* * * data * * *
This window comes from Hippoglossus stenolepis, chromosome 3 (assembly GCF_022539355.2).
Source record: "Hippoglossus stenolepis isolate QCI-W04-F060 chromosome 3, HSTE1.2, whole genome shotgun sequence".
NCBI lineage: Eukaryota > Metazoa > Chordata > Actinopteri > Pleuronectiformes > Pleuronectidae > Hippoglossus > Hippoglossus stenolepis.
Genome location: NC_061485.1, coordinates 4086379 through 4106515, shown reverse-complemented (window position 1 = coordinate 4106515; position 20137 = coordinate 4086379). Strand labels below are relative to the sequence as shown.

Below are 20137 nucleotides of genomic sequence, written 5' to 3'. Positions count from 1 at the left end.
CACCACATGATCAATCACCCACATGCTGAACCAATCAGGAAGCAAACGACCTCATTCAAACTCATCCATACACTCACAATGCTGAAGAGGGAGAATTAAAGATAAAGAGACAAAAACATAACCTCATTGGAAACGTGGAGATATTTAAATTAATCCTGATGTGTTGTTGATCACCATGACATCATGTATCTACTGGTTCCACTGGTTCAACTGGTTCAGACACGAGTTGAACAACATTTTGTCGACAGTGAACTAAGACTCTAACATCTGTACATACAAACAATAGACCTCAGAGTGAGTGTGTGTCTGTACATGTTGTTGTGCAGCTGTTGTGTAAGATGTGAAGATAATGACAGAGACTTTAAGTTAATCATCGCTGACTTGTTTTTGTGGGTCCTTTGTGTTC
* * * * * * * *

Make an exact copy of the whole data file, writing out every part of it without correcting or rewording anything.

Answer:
This window comes from Hippoglossus stenolepis, chromosome 3 (assembly GCF_022539355.2).
Source record: "Hippoglossus stenolepis isolate QCI-W04-F060 chromosome 3, HSTE1.2, whole genome shotgun sequence".
NCBI lineage: Eukaryota > Metazoa > Chordata > Actinopteri > Pleuronectiformes > Pleuronectidae > Hippoglossus > Hippoglossus stenolepis.
Genome location: NC_061485.1, coordinates 4086379 through 4106515, shown reverse-complemented (window position 1 = coordinate 4106515; position 20137 = coordinate 4086379). Strand labels below are relative to the sequence as shown.

Below are 20137 nucleotides of genomic sequence, written 5' to 3'. Positions count from 1 at the left end.
CACCACATGATCAATCACCCACATGCTGAACCAATCAGGAAGCAAACGACCTCATTCAAACTCATCCATACACTCACAATGCTGAAGAGGGAGAATTAAAGATAAAGAGACAAAAACATAACCTCATTGGAAACGTGGAGATATTTAAATTAATCCTGATGTGTTGTTGATCACCATGACATCATGTATCTACTGGTTCCACTGGTTCAACTGGTTCAGACACGAGTTGAACAACATTTTGTCGACAGTGAACTAAGACTCTAACATCTGTACATACAAACAATAGACCTCAGAGTGAGTGTGTGTCTGTACATGTTGTTGTGCAGCTGTTGTGTAAGATGTGAAGATAATGACAGAGACTTTAAGTTAATCATCGCTGACTTGTTTTTGTGGGTCCTTTGTGTTC